Policies that outline what is and isn't allowed on the Facebook app.
Policies for ad content and business assets.
Other policies that apply to Meta technologies.
How we update our policies, measure results, work with others, and more.
How we help prevent interference, empower people to vote and more.
How we work with independent fact-checkers, and more, to identify and take action on misinformation.
How we assess content for newsworthiness.
How we reduce problematic content in News Feed.
Quarterly report on how well we're doing at enforcing our policies on the Facebook app and Instagram.
Report on how well we're helping people protect their intellectual property.
Report on government request for people's data.
Report on when we restrict content that's reported to us as violating local law.
Report on intentional internet restrictions that limit people's ability to access the internet.
Quarterly report on what people see on Facebook, including the content that receives the widest distribution during the quarter.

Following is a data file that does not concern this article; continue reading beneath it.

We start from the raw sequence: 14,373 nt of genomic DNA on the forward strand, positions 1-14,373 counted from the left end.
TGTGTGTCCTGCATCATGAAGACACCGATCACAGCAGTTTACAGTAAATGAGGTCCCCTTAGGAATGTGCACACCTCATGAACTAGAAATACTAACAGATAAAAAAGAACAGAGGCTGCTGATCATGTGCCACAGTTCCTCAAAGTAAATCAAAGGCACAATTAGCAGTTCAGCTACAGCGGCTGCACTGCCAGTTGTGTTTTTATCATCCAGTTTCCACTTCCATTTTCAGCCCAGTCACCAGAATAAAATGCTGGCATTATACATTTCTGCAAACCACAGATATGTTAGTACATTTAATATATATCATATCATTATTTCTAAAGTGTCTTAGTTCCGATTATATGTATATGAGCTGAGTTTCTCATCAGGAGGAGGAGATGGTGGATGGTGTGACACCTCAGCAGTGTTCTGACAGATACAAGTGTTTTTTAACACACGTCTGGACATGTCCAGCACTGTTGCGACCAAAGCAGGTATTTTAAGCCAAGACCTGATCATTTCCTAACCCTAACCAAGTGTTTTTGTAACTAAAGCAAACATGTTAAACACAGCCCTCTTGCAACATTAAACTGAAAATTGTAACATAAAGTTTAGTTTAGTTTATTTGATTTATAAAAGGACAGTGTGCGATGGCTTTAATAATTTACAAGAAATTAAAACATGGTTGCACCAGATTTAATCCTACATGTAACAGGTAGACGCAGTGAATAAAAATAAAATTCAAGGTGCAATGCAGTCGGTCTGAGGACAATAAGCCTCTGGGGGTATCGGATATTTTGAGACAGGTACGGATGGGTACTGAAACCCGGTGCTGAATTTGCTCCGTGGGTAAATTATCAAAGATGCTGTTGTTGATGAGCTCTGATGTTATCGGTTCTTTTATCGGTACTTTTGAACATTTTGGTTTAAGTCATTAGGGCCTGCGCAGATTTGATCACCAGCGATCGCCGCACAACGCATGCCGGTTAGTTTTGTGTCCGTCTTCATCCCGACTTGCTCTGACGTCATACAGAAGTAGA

Download current and past regulatory reports for Facebook and Instagram.
If you post content that goes against the Facebook Community Standards or Instagram Community Guidelines, we’ll remove it and may then apply a strike to your Facebook or Instagram account. Whether we apply a strike depends on the severity of the content, the context in which it was shared and when it was posted.
If you posted this content to a Page or group you manage on Facebook, the strike may also count against that Page or group. If you manage a group, we may also count violations you approve as strikes against that group. In some cases, a violation may be severe enough, such as posting child sexual exploitation content, that we’ll disable your account, Page or group on Facebook, or your account on Instagram, after one occurrence.
To ensure our strike system is fair and proportionate, we won’t count strikes on violating content posted over 90 days ago for most violations or over 4 years ago for more severe violations. We also won’t count strikes for certain policy violations. This includes when someone shares their own financial information, which we remove to prevent fraud, or cases where we have extra context about the nature of the violation.
If we remove multiple pieces of content at once, without notifying you at each removal, we may also count them as a single strike. All strikes on Facebook or Instagram expire after one year.